Once we have allowed the world to be the way it already is, [1] our next practice is to observe it – simply watch. Watching does not have to be done with the eyes: listen: feel. Observe what is happening in any way you can – but really notice what is happening.

So often we assume we know what is going on; we don’t really, but we think we do. We note quickly what is happening, think we have it all figured out, and then move our attention somewhere else. Really watching is hard work. It requires a commitment to remain present and really look at what is going on.

Cultivate a sense of curiosity. Imagine you are a cat waiting by a mouse hole. Don’t let your attention waiver for even one second. Watch for the mouse. When a mouse appears, because we are yogi cats and vegetarians, we let the mouse go and wait for the next one.

When we really watch what is happening, we start to notice things we never saw before. In your Yin Yoga practice, begin to pay more attention to the sensations you are experiencing. Where exactly is the sensation? Ask yourself questions. Is it moving or constant? Does it come and go? Provide one- or two-word labels for the sensations. Is it hot or cool? Is it dull, or achy, or sharp, or piercing? The more you watch closely, the more you will see – the better you will be able to describe exactly what you are experiencing. The more you watch, the more you will notice that you really didn’t know what was happening at all! You have been living your life blind.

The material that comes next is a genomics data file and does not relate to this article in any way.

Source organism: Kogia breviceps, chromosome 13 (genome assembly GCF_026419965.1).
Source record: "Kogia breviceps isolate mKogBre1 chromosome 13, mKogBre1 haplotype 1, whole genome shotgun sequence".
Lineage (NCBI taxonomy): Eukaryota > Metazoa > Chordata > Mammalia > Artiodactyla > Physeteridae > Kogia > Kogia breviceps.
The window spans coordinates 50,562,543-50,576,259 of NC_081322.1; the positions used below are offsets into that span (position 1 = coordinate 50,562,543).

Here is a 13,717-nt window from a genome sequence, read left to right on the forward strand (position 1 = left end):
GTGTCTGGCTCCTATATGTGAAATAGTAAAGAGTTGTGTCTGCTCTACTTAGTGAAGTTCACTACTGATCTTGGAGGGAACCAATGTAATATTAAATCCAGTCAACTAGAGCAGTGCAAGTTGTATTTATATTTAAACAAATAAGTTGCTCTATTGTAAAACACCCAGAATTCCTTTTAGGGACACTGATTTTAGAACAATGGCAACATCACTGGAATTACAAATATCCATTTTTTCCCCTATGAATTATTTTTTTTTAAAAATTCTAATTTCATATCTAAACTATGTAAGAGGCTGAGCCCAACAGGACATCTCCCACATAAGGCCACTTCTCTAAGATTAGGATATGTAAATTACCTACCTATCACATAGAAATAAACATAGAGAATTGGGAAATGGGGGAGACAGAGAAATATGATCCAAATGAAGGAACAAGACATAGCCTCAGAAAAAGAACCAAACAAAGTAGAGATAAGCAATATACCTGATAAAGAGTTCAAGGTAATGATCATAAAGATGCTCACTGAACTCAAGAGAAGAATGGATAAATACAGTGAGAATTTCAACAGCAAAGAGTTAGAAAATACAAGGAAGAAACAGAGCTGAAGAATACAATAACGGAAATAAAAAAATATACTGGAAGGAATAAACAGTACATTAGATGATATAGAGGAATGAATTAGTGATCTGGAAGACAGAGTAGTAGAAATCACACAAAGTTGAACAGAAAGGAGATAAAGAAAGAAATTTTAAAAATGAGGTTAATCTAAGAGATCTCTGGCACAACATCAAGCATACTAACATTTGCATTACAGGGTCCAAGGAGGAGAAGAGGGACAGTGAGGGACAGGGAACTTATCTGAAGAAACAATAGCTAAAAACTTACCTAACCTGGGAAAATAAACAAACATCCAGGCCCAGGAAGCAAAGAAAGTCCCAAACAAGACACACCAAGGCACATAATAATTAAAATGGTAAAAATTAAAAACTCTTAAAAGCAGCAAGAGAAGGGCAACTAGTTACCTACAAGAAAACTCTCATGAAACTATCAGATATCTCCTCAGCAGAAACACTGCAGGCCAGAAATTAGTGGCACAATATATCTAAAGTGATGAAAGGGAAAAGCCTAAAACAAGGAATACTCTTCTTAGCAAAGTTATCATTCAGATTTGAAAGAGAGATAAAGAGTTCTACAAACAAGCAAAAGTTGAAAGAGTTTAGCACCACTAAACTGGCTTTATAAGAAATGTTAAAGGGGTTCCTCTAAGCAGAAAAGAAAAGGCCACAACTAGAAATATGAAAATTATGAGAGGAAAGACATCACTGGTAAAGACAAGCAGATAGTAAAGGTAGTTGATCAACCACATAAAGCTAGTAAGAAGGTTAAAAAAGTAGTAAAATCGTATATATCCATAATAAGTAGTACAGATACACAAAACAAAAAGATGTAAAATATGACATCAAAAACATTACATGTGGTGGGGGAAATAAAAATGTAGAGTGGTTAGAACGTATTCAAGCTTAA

Watching by listening can be a complete meditation all on its own. Many monks prefer this mode of meditating; they become quite accomplished at detecting very subtle nuances of noises. You may choose to do this as part of your practice as well. As you hold a yoga pose, or sit in meditation, allow the sounds around you to come to you. This too is the essence of yin. There is no need to chase after the sounds – they come to you. There is no need to do anything about them. You don’t have to judge them as nice or irritating: all you do is allow them to come and listen to them. You become a yinster.

When fears, or anxieties, or other challenges in life present themselves to you, allow them to come and watch them as you have practiced. Notice what exactly the challenge or fear or anxiety consists of. Don’t judge it as good or bad. Just notice what is happening. The more information we have about a situation, the more skillfully we can make choices. Then the time may come to take an action, if that is appropriate.

  1. — And that includes allowing ourselves to be the way we already are.

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